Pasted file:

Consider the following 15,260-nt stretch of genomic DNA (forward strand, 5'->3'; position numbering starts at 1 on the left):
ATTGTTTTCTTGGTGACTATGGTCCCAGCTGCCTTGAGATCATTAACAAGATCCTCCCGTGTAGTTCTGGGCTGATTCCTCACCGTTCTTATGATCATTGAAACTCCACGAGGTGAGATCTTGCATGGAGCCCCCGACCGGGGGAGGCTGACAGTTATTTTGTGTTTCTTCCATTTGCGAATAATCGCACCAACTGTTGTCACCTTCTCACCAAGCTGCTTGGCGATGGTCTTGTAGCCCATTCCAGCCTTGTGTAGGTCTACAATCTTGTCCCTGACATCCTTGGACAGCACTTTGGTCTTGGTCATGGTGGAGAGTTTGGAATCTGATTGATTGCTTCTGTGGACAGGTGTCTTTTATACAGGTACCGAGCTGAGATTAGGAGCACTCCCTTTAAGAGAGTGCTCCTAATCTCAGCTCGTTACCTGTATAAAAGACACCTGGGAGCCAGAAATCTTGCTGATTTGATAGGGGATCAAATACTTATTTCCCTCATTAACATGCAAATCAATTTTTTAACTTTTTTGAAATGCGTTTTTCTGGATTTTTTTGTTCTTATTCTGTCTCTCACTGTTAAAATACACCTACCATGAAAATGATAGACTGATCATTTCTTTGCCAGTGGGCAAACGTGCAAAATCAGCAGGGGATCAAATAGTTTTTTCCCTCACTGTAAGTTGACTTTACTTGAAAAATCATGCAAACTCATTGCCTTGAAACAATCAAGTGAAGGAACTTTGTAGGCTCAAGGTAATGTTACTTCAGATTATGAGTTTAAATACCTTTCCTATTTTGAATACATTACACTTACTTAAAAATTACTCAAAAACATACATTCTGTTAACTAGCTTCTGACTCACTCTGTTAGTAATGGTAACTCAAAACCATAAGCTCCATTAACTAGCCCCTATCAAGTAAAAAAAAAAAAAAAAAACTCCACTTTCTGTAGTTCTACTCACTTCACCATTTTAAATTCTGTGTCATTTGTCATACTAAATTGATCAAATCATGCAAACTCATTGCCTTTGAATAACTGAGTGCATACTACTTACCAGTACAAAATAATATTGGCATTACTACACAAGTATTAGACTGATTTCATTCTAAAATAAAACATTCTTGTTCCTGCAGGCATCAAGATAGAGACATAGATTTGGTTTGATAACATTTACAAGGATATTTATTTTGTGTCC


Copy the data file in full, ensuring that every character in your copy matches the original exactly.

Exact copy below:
Consider the following 15,260-nt stretch of genomic DNA (forward strand, 5'->3'; position numbering starts at 1 on the left):
ATTGTTTTCTTGGTGACTATGGTCCCAGCTGCCTTGAGATCATTAACAAGATCCTCCCGTGTAGTTCTGGGCTGATTCCTCACCGTTCTTATGATCATTGAAACTCCACGAGGTGAGATCTTGCATGGAGCCCCCGACCGGGGGAGGCTGACAGTTATTTTGTGTTTCTTCCATTTGCGAATAATCGCACCAACTGTTGTCACCTTCTCACCAAGCTGCTTGGCGATGGTCTTGTAGCCCATTCCAGCCTTGTGTAGGTCTACAATCTTGTCCCTGACATCCTTGGACAGCACTTTGGTCTTGGTCATGGTGGAGAGTTTGGAATCTGATTGATTGCTTCTGTGGACAGGTGTCTTTTATACAGGTACCGAGCTGAGATTAGGAGCACTCCCTTTAAGAGAGTGCTCCTAATCTCAGCTCGTTACCTGTATAAAAGACACCTGGGAGCCAGAAATCTTGCTGATTTGATAGGGGATCAAATACTTATTTCCCTCATTAACATGCAAATCAATTTTTTAACTTTTTTGAAATGCGTTTTTCTGGATTTTTTTGTTCTTATTCTGTCTCTCACTGTTAAAATACACCTACCATGAAAATGATAGACTGATCATTTCTTTGCCAGTGGGCAAACGTGCAAAATCAGCAGGGGATCAAATAGTTTTTTCCCTCACTGTAAGTTGACTTTACTTGAAAAATCATGCAAACTCATTGCCTTGAAACAATCAAGTGAAGGAACTTTGTAGGCTCAAGGTAATGTTACTTCAGATTATGAGTTTAAATACCTTTCCTATTTTGAATACATTACACTTACTTAAAAATTACTCAAAAACATACATTCTGTTAACTAGCTTCTGACTCACTCTGTTAGTAATGGTAACTCAAAACCATAAGCTCCATTAACTAGCCCCTATCAAGTAAAAAAAAAAAAAAAAAACTCCACTTTCTGTAGTTCTACTCACTTCACCATTTTAAATTCTGTGTCATTTGTCATACTAAATTGATCAAATCATGCAAACTCATTGCCTTTGAATAACTGAGTGCATACTACTTACCAGTACAAAATAATATTGGCATTACTACACAAGTATTAGACTGATTTCATTCTAAAATAAAACATTCTTGTTCCTGCAGGCATCAAGATAGAGACATAGATTTGGTTTGATAACATTTACAAGGATATTTATTTTGTGTCC